The Politic: How have your experiences as a doctor informed your opinions about Obamacare?

The year I graduated from medical school, about 16,000 people graduated from medical school. I graduated 35 years ago. This year, about 19,000 graduated — about 3,000 more coming out this year. Look at the population of the United States. It’s grown exponentially — not exponentially, actually, but huge growth. There are not enough people to take care of them… The average waiting time to get to see a family doctor in Massachusetts is over a month if you call today for an appointment.

So when the president says, “We’ll give everybody these Medicaid cards, and then they won’t have to go to the emergency rooms because they’ll have a doctor and we’re going to pay for all these preventative tests” — if you kind of do the math on how many doctors there are practicing medicine in the United States, even if they work 12 hours a day, there are not enough people to take care of the patients. Yet the healthcare law did nothing to train more physicians, did nothing to make sure there are enough nurse practitioners or physician assistants. Nurses are undersupplied. They’re figuring that by the end of this decade, there will be a shortage of a hundred thousand nurses.

My mom turned 90 recently. I got her a little booklet about what kind of cars people were driving when she was born, and who the president was, and the songs, and life expectancy. Life expectancy for a woman in the United States born 90 years ago was 56. Now it’s 81. When I was a kid in church, I didn’t know anyone that was in their 70s. They didn’t live that long. So they put Social Security and Medicare in at 65, never thinking that with advances in medicine you’re going to have this many people. Today, 10,000 baby boomers turn 65. Think about the Yale Coliseum. Every week, they [could] fill it with new people turning 65 and [getting] onto the Medicare rolls. There are not enough young folks to continue to pay in. It’s astonishing. From the time of the cavemen until 90 years ago, we added about 25 years to life expectancy. And in the last 90 years in my mom’s lifetime, we added another 25 years to life expectancy. There are just not enough people to take care of them all.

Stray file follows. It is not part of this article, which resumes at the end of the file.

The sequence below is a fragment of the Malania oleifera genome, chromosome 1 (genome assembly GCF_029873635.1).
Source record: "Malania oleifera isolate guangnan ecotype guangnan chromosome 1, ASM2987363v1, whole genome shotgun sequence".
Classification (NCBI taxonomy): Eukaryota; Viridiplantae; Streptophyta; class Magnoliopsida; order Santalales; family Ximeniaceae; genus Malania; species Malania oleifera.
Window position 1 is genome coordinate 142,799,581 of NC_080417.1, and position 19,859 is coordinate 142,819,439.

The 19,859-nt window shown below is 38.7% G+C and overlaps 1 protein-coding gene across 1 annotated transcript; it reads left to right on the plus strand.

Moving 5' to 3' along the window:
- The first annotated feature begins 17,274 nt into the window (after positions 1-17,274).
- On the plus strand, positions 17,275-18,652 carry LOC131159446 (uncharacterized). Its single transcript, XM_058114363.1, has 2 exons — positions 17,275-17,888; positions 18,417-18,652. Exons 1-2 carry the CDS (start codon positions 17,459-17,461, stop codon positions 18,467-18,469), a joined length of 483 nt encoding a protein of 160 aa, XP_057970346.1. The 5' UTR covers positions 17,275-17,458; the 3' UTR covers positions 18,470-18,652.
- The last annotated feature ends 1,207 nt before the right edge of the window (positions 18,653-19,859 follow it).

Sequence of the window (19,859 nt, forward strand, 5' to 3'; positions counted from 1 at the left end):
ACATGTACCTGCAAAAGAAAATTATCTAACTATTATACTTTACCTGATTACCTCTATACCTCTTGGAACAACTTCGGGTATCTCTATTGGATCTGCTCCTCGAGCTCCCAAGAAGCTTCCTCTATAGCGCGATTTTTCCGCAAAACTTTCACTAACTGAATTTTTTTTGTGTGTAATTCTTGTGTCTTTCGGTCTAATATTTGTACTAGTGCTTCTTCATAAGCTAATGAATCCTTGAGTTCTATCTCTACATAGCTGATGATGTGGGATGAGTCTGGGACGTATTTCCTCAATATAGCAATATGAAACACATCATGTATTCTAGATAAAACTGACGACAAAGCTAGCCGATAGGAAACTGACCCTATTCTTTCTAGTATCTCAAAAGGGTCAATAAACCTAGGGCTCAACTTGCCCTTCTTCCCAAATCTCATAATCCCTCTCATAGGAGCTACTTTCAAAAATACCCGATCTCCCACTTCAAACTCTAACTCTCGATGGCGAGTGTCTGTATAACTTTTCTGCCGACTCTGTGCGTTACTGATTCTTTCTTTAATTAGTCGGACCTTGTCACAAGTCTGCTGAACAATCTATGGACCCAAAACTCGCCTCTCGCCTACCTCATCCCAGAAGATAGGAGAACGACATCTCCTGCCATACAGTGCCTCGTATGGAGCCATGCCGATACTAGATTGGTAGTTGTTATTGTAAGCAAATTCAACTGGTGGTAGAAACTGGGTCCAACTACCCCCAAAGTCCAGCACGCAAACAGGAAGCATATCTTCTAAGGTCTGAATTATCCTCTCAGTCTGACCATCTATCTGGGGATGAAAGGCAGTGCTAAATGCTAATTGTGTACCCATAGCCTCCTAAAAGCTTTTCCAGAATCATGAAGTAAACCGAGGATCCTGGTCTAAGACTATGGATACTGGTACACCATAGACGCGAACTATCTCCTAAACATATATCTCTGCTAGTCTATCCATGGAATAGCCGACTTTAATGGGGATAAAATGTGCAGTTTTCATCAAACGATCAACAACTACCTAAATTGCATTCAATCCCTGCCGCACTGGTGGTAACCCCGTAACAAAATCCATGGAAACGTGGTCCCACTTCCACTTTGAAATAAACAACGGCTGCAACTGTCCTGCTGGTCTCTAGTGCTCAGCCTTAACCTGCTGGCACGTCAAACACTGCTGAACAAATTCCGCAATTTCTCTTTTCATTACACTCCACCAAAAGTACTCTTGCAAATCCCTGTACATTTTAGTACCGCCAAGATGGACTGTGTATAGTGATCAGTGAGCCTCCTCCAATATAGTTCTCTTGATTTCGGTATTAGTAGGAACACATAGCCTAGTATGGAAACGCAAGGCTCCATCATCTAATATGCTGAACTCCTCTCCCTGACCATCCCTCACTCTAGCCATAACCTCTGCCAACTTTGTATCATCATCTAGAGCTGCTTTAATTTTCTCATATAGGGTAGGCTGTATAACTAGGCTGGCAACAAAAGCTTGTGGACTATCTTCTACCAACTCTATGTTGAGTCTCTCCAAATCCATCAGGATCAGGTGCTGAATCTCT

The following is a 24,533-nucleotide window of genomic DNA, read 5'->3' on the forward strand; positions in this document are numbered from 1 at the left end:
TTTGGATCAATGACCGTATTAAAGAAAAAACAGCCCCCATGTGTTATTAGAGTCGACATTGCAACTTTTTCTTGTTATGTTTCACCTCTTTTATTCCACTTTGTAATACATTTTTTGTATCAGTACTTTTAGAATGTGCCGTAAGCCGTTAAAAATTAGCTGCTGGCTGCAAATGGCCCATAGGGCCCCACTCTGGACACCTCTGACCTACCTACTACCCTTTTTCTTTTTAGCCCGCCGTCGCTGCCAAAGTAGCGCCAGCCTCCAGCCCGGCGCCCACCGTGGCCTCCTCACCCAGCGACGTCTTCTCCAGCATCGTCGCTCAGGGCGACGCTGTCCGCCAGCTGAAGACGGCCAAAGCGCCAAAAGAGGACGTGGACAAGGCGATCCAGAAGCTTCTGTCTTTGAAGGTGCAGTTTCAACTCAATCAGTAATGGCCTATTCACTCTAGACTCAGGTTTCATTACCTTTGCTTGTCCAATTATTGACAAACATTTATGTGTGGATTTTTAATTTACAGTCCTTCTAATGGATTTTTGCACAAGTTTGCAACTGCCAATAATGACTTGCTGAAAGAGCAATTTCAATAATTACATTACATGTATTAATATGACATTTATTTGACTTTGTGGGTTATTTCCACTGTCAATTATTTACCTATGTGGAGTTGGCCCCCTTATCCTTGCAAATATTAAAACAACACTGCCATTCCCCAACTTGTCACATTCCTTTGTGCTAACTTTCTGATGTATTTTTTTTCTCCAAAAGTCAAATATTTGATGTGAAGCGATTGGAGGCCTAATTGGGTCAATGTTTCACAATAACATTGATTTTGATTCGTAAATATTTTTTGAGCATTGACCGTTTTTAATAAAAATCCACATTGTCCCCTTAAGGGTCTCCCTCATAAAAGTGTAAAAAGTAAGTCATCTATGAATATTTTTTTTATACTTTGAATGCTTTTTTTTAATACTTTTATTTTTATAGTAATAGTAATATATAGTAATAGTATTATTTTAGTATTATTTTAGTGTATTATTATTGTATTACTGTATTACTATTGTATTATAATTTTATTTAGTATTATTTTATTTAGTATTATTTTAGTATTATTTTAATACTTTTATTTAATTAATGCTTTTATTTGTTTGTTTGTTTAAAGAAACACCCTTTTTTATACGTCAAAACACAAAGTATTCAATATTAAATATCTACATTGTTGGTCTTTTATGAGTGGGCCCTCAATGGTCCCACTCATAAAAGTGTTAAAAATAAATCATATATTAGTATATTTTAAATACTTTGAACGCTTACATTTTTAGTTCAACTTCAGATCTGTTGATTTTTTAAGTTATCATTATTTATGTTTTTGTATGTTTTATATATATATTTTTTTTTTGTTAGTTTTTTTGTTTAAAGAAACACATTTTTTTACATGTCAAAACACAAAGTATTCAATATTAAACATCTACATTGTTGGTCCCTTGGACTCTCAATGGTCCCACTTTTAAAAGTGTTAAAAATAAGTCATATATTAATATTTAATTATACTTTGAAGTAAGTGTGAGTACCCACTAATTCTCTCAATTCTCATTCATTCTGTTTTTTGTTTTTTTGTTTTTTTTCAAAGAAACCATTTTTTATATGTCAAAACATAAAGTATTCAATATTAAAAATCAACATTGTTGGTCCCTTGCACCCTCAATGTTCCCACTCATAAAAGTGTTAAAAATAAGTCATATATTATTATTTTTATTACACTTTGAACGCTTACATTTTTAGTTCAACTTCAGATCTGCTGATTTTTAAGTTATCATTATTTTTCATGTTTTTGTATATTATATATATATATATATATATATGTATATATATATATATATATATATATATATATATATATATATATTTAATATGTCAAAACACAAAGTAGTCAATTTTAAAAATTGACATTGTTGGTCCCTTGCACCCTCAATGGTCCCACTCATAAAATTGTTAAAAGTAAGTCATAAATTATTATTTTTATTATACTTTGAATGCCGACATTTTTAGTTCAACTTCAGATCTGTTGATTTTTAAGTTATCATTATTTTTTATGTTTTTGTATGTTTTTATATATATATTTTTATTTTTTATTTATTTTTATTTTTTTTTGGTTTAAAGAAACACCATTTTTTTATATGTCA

The Politic: How do you think we should get more doctors?

I had that discussion with Al Franken the other day. No matter what you do, it takes a while. I don’t know if you have friends here [at Yale] who are premed — they can tell you: from the day they start if they do the traditional route — four years of college, four years of medical school, orthopedic surgery is five more years — it’s 13 years. So this would have been a wonderful time, and I told the president this, to have this discussion about how much training somebody needs to be certified, to be able to provide the care. But they’ve done nothing about that. Actually what they’re trying to do is cut back funding through Medicare cuts, which all hospitals are concerned about who have training programs where they train residents to be surgeons, pediatricians, whatever.

The Politic: Liz Cheney, daughter of the former Vice President, is challenging your colleague Mike Enzi in the 2014 U.S. Senate Republican primary. Why did you endorse Enzi over Cheney?

Mike is my friend and mentor. I work closely with him. He is a strong conservative voice for the people of Wyoming. He does a great job representing the people of Wyoming. I have all the respect in the world for the Cheney family — for the vice president, for Lynne, for Liz, for the entire family. It’s just the wrong race at the wrong time for her.

 

Published by David Steiner

David Steiner, from Pittsburgh, Pennsylvania, is the Online Editor of The Politic. Contact him at david.steiner@yale.edu